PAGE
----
1 / 17

# Cost-output Relationship - PowerPoint PPT Presentation

Cost-output Relationship. Cost-output relationship has 2 aspects: Cost-output relationship in the short run, Cost-output relationship in the long run The SR is a period which doesn’t permit alterations in the fixed equipment (machinery , building etc) & in the size of the org.

I am the owner, or an agent authorized to act on behalf of the owner, of the copyrighted work described.

## PowerPoint Slideshow about 'Cost-output Relationship' - ferris

Download Policy: Content on the Website is provided to you AS IS for your information and personal use and may not be sold / licensed / shared on other websites without getting consent from its author.While downloading, if for some reason you are not able to download a presentation, the publisher may have deleted the file from their server.

- - - - - - - - - - - - - - - - - - - - - - - - - - E N D - - - - - - - - - - - - - - - - - - - - - - - - - -
Presentation Transcript

### Cost-output Relationship

www.mbaknol.com

• Cost-output relationship in the short run,

• Cost-output relationship in the long run

• The SR is a period which doesn’t permit alterations in the fixed equipment (machinery , building etc) & in the size of the org.

• The LR is a period in which there is sufficient time to alter the equipment (machinery, building, land etc.) & the size of the org. output can be increased without any limits being placed by the fixed factors of production

• www.mbaknol.com

www.mbaknol.com

• Average Fixed Cost

• Average Variable Cost

• Average Total cost

www.mbaknol.com

• Total, average & marginal cost

1. Total cost (TC) = TFC + TVC, rise as output rises

2. Average cost (AC) = TC/output

3. Marginal cost (MC) = change in TC as a result

of changing output by one unit

• Fixed cost & variable cost

1.Total fixed cost (TFC) = cost of using fixed factors = cost that does not change when output is changed, e.g.

2. Total variable cost (TVC) = cost of using variable factors = cost that changes when output is changed,

www.mbaknol.com

• The greater the output, the lower the fixed cost per unit, i.e. the average fixed cost.

• Total fixed costs remain the same & do not change with a change in output.

www.mbaknol.com

Average Variable Cost and output

• The avg. variable costs will first fall & then rise as more & more units are produced in a given plant.

• Variable factors tend to produce somewhat more efficiently near a firm’s optimum output than at very low levels of output.

• Greater output can be obtained but at much greater avg variable cost.

• E.g. if more & more workers are appointed, it may ultimately lead to overcrowding & bad org. moreover, workers may have to be paid higher wages for overtime work.

www.mbaknol.com

Average Total cost and output

• Average total cost, also known as average costs, would decline first & then rise upwards.

• Average cost consists of average fixed cost plus average variable cost.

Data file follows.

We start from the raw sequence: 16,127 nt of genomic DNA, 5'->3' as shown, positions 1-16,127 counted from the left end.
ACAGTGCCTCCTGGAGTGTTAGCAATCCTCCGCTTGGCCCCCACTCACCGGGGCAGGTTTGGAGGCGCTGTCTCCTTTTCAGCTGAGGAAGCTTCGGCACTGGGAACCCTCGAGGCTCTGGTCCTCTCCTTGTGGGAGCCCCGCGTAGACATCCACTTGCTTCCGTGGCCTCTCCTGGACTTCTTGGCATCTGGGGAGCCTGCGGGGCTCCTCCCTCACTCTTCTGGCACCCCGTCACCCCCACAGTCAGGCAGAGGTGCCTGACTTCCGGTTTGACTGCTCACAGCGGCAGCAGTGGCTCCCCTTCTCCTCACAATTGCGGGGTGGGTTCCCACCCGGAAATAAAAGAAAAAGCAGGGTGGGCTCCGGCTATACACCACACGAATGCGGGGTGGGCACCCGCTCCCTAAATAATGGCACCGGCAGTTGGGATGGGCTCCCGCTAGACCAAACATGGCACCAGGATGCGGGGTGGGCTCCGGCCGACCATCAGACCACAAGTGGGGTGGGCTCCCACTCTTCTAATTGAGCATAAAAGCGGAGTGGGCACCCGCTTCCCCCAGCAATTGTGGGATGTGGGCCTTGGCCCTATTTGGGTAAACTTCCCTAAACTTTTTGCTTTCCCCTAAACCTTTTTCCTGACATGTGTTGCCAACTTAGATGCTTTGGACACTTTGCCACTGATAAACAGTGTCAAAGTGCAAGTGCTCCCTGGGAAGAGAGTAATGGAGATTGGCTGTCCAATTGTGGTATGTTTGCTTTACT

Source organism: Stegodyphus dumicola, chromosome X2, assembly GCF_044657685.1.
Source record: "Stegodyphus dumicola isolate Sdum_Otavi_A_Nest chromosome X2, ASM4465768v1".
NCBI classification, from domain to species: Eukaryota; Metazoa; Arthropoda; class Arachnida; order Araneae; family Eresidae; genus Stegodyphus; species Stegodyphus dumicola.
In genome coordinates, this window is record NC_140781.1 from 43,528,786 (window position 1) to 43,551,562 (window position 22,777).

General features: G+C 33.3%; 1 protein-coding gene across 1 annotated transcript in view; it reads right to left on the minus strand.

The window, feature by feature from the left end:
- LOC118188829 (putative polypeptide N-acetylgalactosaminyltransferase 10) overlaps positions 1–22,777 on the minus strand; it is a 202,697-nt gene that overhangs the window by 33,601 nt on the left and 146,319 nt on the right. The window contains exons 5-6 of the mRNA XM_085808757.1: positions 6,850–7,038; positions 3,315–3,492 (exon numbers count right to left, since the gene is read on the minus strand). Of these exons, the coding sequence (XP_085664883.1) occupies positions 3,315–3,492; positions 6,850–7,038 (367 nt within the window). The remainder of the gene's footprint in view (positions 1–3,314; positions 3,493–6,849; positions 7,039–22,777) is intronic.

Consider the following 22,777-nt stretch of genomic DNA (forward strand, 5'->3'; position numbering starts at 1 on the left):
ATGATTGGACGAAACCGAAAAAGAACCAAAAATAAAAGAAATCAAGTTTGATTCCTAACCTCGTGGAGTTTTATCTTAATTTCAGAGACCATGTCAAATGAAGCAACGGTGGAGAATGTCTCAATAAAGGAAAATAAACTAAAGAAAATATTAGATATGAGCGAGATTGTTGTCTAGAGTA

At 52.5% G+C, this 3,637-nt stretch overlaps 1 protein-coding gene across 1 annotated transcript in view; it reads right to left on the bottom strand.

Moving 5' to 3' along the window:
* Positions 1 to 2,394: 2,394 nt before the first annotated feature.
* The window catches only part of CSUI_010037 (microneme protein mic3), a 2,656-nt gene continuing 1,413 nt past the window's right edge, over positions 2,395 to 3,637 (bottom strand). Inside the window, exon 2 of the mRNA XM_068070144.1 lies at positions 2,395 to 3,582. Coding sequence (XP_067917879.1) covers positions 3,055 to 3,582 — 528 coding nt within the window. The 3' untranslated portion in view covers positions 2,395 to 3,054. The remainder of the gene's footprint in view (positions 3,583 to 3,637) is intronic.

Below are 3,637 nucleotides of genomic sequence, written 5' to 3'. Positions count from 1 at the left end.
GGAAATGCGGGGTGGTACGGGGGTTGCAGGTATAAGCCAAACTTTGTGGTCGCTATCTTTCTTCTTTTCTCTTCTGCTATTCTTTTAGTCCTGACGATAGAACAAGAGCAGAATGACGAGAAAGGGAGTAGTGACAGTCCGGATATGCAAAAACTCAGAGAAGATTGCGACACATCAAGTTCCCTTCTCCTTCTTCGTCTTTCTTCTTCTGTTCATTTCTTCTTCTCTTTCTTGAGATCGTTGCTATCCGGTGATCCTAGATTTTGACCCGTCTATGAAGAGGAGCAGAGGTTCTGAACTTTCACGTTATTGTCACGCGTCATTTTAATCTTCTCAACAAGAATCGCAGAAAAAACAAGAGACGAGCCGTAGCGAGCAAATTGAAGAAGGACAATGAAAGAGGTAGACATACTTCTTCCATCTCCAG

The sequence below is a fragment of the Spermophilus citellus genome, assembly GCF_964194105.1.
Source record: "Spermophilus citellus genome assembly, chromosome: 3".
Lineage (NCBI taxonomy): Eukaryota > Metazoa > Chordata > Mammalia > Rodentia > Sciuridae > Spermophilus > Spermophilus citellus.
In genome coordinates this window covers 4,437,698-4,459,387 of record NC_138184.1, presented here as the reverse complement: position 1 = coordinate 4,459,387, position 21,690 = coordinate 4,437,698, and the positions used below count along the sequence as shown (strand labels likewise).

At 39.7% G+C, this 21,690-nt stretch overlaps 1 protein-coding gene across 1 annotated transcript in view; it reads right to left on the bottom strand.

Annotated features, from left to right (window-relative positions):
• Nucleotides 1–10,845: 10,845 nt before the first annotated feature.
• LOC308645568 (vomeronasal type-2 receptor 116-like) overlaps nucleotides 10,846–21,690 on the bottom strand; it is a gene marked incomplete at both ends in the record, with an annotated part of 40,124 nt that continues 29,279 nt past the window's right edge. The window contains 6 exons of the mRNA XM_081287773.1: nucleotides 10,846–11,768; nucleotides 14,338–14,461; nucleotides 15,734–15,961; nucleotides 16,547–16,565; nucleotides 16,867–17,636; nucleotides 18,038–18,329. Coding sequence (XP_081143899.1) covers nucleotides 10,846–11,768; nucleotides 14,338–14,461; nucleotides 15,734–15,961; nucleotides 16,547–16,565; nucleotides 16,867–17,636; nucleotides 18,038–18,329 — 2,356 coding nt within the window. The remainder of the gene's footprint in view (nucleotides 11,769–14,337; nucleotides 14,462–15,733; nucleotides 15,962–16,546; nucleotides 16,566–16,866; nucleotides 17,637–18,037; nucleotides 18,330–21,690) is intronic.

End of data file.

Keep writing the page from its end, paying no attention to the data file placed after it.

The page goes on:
• Average fixed cost continues to fall with an increase in output while avg. variable cost first declines & then rises.

www.mbaknol.com

www.mbaknol.com

www.mbaknol.com also decline. But after a point the Avg. variable cost will rise.

Cost-output Relationship In The Long-Run also decline. But after a point the Avg. variable cost will rise.

www.mbaknol.com

• long run period enables the producers to change all the factor & he will be able to meet the demand by adjusting supply. Change in Fixed factors like building, machinery, managerial staff etc..

• All factors become variable in the long run.

• In the long run we have only 3 costs i.e. total cost, Average cost & Marginal Cost

www.mbaknol.com

1. Total cost (TC) factor & he will be able to meet the demand by adjusting supply. Change in Fixed factors like building, machinery, managerial staff etc.. = TFC + TVC, rise as output rises

2. Average cost (AC) = TC/output

3. Marginal cost (MC) = change in TC as a result

of changing output by one unit

www.mbaknol.com

• When all the short run situations are combined, it forms the long run industry.

• During the SR, Demand is less & the plant’s capacity is limited. When demand rises, the capacity of the plant is expanded.

• When SR avg. cost curves of all such situations are depicted, we can derive a long run cost curve out of that.

• We can make a LR cost curve by joining the tangency points of all SR curves

www.mbaknol.com

• We use long run costs to decide scale issues, for example mergers.

• In the long run, we can build any size factory we wish, based on anticipated demand, profits, and other considerations.

• Once the plant is built, we move to the short run. Therefore, it is important to forecast the anticipated demand. Too small a factory and marginal costs will be high as the factory is stretched to over produce.

• Conversely too large a factory results in large fixed costs (e.g.. air conditioning, or taxes) and low profitability.

www.mbaknol.com

www.mbaknol.com mergers.

Thank You mergers.

www.mbaknol.com